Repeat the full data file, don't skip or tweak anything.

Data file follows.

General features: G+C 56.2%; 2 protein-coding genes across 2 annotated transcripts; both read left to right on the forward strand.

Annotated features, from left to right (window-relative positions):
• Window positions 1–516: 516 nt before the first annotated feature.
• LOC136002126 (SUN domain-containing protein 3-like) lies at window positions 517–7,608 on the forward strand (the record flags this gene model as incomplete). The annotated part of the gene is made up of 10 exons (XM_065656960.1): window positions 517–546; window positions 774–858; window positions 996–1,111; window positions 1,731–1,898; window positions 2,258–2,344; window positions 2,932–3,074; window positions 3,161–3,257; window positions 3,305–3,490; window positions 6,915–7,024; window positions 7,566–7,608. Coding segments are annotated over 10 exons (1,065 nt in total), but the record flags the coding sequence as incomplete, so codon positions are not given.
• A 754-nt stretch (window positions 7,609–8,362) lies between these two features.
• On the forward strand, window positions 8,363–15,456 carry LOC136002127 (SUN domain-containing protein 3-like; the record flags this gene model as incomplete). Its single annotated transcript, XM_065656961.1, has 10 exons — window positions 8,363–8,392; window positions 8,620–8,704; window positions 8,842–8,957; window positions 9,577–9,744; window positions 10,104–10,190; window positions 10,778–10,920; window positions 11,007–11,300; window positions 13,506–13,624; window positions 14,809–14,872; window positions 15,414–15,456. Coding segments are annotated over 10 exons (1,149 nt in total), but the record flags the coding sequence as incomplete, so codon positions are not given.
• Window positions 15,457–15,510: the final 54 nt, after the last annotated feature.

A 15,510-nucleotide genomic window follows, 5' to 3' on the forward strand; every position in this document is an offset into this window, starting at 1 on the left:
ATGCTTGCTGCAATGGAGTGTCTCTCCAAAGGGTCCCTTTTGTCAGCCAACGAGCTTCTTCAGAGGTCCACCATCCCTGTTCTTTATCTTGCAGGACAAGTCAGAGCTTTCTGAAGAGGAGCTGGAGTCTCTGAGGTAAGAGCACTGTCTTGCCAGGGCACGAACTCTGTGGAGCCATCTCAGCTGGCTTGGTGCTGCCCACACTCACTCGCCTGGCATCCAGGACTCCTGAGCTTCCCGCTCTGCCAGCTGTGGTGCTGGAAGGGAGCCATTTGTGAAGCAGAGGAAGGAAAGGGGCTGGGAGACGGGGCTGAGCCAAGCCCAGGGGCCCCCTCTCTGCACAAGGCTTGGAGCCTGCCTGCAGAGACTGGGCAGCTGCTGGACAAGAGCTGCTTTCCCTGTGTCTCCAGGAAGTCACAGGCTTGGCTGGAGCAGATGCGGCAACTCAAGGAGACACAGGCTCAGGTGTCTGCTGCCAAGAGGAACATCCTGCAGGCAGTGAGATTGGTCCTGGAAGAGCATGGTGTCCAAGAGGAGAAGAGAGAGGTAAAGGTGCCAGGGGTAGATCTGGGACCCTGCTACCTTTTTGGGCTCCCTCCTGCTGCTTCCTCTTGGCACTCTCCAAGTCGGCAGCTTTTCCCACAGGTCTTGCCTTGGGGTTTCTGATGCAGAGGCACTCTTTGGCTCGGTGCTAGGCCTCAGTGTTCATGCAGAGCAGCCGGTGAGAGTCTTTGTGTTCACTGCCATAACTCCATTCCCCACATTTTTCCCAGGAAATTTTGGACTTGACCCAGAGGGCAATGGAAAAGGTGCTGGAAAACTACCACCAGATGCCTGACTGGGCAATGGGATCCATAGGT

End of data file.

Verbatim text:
General features: G+C 56.2%; 2 protein-coding genes across 2 annotated transcripts; both read left to right on the forward strand.

Annotated features, from left to right (window-relative positions):
• Window positions 1–516: 516 nt before the first annotated feature.
• LOC136002126 (SUN domain-containing protein 3-like) lies at window positions 517–7,608 on the forward strand (the record flags this gene model as incomplete). The annotated part of the gene is made up of 10 exons (XM_065656960.1): window positions 517–546; window positions 774–858; window positions 996–1,111; window positions 1,731–1,898; window positions 2,258–2,344; window positions 2,932–3,074; window positions 3,161–3,257; window positions 3,305–3,490; window positions 6,915–7,024; window positions 7,566–7,608. Coding segments are annotated over 10 exons (1,065 nt in total), but the record flags the coding sequence as incomplete, so codon positions are not given.
• A 754-nt stretch (window positions 7,609–8,362) lies between these two features.
• On the forward strand, window positions 8,363–15,456 carry LOC136002127 (SUN domain-containing protein 3-like; the record flags this gene model as incomplete). Its single annotated transcript, XM_065656961.1, has 10 exons — window positions 8,363–8,392; window positions 8,620–8,704; window positions 8,842–8,957; window positions 9,577–9,744; window positions 10,104–10,190; window positions 10,778–10,920; window positions 11,007–11,300; window positions 13,506–13,624; window positions 14,809–14,872; window positions 15,414–15,456. Coding segments are annotated over 10 exons (1,149 nt in total), but the record flags the coding sequence as incomplete, so codon positions are not given.
• Window positions 15,457–15,510: the final 54 nt, after the last annotated feature.

A 15,510-nucleotide genomic window follows, 5' to 3' on the forward strand; every position in this document is an offset into this window, starting at 1 on the left:
ATGCTTGCTGCAATGGAGTGTCTCTCCAAAGGGTCCCTTTTGTCAGCCAACGAGCTTCTTCAGAGGTCCACCATCCCTGTTCTTTATCTTGCAGGACAAGTCAGAGCTTTCTGAAGAGGAGCTGGAGTCTCTGAGGTAAGAGCACTGTCTTGCCAGGGCACGAACTCTGTGGAGCCATCTCAGCTGGCTTGGTGCTGCCCACACTCACTCGCCTGGCATCCAGGACTCCTGAGCTTCCCGCTCTGCCAGCTGTGGTGCTGGAAGGGAGCCATTTGTGAAGCAGAGGAAGGAAAGGGGCTGGGAGACGGGGCTGAGCCAAGCCCAGGGGCCCCCTCTCTGCACAAGGCTTGGAGCCTGCCTGCAGAGACTGGGCAGCTGCTGGACAAGAGCTGCTTTCCCTGTGTCTCCAGGAAGTCACAGGCTTGGCTGGAGCAGATGCGGCAACTCAAGGAGACACAGGCTCAGGTGTCTGCTGCCAAGAGGAACATCCTGCAGGCAGTGAGATTGGTCCTGGAAGAGCATGGTGTCCAAGAGGAGAAGAGAGAGGTAAAGGTGCCAGGGGTAGATCTGGGACCCTGCTACCTTTTTGGGCTCCCTCCTGCTGCTTCCTCTTGGCACTCTCCAAGTCGGCAGCTTTTCCCACAGGTCTTGCCTTGGGGTTTCTGATGCAGAGGCACTCTTTGGCTCGGTGCTAGGCCTCAGTGTTCATGCAGAGCAGCCGGTGAGAGTCTTTGTGTTCACTGCCATAACTCCATTCCCCACATTTTTCCCAGGAAATTTTGGACTTGACCCAGAGGGCAATGGAAAAGGTGCTGGAAAACTACCACCAGATGCCTGACTGGGCAATGGGATCCATAGGT